6.  Recognize the champions of the gods.  Some of you may call them “lucky dice”.  Often times they are larger and more ornate then your normal dice.  These dice seem to always come through for you when needed since they have the blessing of the gods.  It is important to not abuse these champions.  They work for the dice gods, not you.  They will lose the gods favor if they spend to much time in your employ.

7.  Finally, in rare occasions, the gods will demand a sacrifice.  It starts when a group of dice stray off the path of the dice gods.  They start to behave randomly.  They will soon earn the ire of the dice gods.  This is manifested in horrible rolling.  The only way to end there punishment is with a sacrifice.  Melting a select individual with fire or a microwave, smashing with blunt objects, or hurling across the room to separate it from it tribe.  These are all acceptable methods in the dice gods eyes.

That about sums it up for me today.  I hope these valuable tip will help you understand the dice gods and there ways.  I am making a effort to get the blog a bit more exposure, so please give it a share if you like it.  Until then, this is Severus saying take it easy and have a good one.

Codex Review: Tyranids Troops

Shorereaper here, bringing you part two of my Tyranid Codex Review. And today I move on to the troop choices.

I am going to start with the Warrior Brood. Warriors are the only troop choice that has a Synapse Range and Shadow in the Warp. Well, that’s not exactly true, but I will come to that later. The unit is 90 points for three, and up to six more at 30 points a model. The basic upgrades for warriors are Toxin Sacs, Flesh Hooks, and adrenal glands. The can also be upgraded with Basic Bio-Weapons and Melee Bio-weapons. This unit is not a bad option if you feel like you need more synapse to sure up you battle lines. I will cover the actual upgrade in more depth at a later date. The down side to the three wound Warriors, is that they have a lower save, and a certain weapons can easily kill them in one shot. I haven’t used them in 7th, but I do have a plan to use them soon.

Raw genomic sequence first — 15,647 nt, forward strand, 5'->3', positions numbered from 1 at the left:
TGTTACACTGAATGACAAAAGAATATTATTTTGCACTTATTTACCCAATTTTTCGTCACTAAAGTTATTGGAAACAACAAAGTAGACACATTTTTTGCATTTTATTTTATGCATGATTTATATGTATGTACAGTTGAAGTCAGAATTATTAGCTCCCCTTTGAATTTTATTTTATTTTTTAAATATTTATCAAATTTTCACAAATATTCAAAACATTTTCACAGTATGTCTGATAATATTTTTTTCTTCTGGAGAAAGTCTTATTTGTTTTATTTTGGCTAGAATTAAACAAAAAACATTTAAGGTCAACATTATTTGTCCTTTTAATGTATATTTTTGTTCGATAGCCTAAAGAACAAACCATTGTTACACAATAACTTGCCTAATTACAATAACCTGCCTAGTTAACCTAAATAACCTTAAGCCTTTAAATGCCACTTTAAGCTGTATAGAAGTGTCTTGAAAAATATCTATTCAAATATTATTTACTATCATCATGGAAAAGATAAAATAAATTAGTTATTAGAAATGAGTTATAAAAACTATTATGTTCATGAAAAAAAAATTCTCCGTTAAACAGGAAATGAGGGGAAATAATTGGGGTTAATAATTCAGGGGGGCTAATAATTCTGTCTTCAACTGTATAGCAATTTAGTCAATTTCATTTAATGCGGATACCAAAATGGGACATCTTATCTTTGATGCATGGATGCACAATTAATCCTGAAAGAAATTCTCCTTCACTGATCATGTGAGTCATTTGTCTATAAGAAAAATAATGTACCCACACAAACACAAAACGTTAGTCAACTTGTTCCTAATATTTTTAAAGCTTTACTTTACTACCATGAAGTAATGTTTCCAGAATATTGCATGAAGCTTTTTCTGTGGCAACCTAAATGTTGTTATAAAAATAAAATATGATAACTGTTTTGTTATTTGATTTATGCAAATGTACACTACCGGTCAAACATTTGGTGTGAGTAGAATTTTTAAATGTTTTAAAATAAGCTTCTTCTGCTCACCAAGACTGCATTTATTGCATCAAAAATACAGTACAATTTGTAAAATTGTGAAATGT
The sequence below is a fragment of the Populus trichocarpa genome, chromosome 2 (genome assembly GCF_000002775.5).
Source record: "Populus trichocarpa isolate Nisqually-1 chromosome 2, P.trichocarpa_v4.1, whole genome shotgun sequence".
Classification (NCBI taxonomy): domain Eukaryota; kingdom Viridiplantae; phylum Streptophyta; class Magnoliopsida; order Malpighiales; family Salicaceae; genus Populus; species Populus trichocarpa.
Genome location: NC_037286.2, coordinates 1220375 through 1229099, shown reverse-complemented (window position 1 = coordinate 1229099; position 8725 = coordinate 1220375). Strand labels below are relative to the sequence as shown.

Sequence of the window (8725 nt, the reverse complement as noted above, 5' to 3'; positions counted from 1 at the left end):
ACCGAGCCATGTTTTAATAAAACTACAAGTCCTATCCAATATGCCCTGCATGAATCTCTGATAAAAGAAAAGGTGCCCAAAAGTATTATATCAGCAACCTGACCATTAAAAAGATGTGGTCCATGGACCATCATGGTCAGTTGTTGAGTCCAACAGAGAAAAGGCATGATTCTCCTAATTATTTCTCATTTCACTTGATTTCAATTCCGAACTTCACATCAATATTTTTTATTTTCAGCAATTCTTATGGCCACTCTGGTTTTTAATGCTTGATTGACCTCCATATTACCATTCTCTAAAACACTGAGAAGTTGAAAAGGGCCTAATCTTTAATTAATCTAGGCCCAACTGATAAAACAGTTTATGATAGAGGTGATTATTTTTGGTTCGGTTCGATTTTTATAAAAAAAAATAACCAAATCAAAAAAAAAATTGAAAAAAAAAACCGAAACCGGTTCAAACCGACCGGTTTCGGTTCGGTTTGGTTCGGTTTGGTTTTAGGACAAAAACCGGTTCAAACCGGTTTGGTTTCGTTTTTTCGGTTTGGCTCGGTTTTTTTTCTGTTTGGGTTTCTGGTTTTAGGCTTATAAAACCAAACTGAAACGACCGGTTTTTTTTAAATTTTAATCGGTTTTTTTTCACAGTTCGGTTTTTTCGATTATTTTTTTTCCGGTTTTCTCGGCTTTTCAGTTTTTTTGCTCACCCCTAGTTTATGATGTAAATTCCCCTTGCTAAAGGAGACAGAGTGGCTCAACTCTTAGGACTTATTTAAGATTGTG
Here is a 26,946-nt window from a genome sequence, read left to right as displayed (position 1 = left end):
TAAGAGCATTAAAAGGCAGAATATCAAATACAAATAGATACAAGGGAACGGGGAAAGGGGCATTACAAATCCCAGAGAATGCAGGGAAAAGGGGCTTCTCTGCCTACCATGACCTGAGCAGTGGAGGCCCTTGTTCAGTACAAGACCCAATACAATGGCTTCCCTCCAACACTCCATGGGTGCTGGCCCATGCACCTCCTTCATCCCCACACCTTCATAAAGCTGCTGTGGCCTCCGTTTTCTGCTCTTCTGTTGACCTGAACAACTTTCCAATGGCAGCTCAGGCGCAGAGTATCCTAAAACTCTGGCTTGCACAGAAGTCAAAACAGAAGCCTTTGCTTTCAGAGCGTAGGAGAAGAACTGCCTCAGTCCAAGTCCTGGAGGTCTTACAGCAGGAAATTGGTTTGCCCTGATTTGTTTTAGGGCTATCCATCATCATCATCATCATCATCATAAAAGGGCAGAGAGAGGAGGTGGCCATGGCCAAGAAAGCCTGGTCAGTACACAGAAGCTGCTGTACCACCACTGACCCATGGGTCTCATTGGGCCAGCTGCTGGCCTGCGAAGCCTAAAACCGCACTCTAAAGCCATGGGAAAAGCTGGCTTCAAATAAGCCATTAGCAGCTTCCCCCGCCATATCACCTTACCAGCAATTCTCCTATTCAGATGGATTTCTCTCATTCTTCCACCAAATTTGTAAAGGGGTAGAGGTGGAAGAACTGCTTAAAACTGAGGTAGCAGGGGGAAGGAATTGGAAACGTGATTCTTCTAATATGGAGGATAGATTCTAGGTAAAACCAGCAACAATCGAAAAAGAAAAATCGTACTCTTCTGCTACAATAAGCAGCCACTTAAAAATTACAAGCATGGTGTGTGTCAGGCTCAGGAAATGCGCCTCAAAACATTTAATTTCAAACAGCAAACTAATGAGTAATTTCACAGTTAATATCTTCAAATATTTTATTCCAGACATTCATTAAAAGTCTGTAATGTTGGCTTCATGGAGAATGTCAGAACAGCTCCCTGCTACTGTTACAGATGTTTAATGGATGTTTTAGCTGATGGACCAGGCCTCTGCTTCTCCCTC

The second unit listed in the Codex is the Genestealer brood. This brood is expensive coming in at a cost of 14 points per model, but they can be used effectively. They have rending claws, fleet, infiltrate, move through over, and outflank. Honestly, I would never use the outflank rule. It’s bad enough that they have to take a turn getting shot at, but to risk them not coming in, or coming in in a position where they cannot help, I would rather infiltrate them if I am going first. And if not, just deploy them.

You can field them in units of 20. They start with 2 attacks base, but for 4 more points, you can equip them with talons, giving them another attack. Again, like most of the Tyranid army, Adrenal glands and toxin sacs can be added, though I do not know if those upgrades would be worth it in this case. They have a high initiative (6) meaning that they will kill a lot before they die, and with a WS of 6, most units will be hitting on 4s or 5s.

The final upgrade for the Genestealers would be the Broodlord. For 60 points, you get a S5, T5, W3, I7, A4 super Genestealer with a WS of 7. He also is a level 1 psyker with Horror (forces opponents to take pinning test on -2 Ld). He also knows Dominion, at least according to some debates, but it is one I agree with. I usually field Genestealers in small groups and infiltrate them forward, and I never take the broodlord. This is not a unit that can be ignored by my opponent, and while the enemy is concentrating on these guys, I can get the rest of my army in place to wreck havoc.

The next unit to come up in the codex is the Termagant brood. This is the staple of the Tyranid army, and at a cost of 4 points a model, they are very cheap. However, with how weak they are, their standard weapon (the Fleshborer), and their BS, it is a good thing that they can come in large units of 30. The have a very low save of 6+ so you want to keep them in cover. However, if you can get a unit of 30 on top of an objective, and keep them in synapse range, It will take a lot to move them off of that objective (and objective secured comes into play here).